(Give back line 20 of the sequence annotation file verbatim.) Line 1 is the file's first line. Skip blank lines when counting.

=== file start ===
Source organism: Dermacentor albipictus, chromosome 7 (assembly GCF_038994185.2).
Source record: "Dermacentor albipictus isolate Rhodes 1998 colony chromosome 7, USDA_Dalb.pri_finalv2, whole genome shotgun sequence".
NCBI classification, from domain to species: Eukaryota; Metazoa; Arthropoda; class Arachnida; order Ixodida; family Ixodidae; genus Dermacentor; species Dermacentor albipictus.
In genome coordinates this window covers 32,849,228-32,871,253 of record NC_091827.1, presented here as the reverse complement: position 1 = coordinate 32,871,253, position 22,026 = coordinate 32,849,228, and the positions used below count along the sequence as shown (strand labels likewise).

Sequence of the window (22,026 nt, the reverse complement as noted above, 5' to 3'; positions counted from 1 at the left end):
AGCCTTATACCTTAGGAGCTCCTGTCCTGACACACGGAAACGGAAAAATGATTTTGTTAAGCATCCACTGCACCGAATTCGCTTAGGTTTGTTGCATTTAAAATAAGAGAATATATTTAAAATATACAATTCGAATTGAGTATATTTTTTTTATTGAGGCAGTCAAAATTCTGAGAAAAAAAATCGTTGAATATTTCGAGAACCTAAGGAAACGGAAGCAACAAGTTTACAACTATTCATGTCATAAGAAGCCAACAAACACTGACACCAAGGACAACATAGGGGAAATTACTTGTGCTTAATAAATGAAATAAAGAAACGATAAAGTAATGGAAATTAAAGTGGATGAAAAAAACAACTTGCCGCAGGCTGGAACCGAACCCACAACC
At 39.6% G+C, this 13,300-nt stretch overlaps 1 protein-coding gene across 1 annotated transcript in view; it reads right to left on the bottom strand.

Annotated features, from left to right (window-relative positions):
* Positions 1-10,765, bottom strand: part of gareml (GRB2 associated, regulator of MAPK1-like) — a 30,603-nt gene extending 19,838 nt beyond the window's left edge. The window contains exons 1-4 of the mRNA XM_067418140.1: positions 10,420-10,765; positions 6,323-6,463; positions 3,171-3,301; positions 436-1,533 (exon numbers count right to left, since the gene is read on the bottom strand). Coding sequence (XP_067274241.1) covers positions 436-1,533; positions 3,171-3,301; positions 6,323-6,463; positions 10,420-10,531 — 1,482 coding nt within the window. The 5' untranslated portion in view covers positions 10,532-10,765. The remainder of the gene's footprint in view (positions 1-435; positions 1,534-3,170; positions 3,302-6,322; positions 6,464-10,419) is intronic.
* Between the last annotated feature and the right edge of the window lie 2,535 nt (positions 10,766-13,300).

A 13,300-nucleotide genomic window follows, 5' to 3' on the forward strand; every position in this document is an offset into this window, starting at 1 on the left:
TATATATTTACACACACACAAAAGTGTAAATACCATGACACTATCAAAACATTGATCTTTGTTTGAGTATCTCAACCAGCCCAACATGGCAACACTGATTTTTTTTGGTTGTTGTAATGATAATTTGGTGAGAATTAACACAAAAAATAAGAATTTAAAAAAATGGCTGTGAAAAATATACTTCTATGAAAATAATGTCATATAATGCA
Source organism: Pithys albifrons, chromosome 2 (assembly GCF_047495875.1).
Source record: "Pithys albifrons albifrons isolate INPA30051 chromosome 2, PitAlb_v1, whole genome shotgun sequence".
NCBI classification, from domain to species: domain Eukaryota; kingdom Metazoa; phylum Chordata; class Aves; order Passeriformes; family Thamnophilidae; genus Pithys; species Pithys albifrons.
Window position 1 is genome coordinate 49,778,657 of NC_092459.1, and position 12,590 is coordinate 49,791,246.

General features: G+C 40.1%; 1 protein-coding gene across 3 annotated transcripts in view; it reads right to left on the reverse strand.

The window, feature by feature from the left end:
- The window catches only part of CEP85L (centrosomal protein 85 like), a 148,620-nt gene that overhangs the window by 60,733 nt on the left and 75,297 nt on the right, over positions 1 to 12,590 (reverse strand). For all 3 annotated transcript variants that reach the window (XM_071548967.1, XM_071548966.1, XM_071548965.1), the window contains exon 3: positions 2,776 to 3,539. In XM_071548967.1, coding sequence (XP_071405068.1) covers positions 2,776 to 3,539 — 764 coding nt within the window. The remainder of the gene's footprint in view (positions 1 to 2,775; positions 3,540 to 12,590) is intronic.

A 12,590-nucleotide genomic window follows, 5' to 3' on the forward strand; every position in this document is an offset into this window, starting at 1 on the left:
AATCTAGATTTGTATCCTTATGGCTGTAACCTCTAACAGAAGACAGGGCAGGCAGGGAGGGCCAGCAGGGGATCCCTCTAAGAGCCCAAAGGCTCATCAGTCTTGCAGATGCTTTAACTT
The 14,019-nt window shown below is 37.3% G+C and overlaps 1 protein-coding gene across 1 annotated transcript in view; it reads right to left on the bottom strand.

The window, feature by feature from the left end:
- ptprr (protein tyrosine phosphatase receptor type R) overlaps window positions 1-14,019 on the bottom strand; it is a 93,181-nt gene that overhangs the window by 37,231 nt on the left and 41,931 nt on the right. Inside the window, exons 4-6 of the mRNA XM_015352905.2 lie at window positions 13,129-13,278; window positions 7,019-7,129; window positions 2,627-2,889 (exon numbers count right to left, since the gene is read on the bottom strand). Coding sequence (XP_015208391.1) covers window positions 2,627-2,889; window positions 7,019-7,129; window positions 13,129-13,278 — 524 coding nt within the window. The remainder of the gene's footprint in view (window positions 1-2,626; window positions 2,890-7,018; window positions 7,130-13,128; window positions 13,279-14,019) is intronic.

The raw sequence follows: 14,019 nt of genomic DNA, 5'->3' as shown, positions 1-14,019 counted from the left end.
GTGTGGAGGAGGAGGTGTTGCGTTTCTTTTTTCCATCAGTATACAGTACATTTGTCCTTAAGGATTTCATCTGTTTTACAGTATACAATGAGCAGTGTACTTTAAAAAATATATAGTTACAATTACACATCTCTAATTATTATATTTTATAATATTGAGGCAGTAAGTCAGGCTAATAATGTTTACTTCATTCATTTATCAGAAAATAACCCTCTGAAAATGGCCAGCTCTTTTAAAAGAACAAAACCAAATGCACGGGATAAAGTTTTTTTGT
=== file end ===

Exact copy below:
A 12,590-nucleotide genomic window follows, 5' to 3' on the forward strand; every position in this document is an offset into this window, starting at 1 on the left: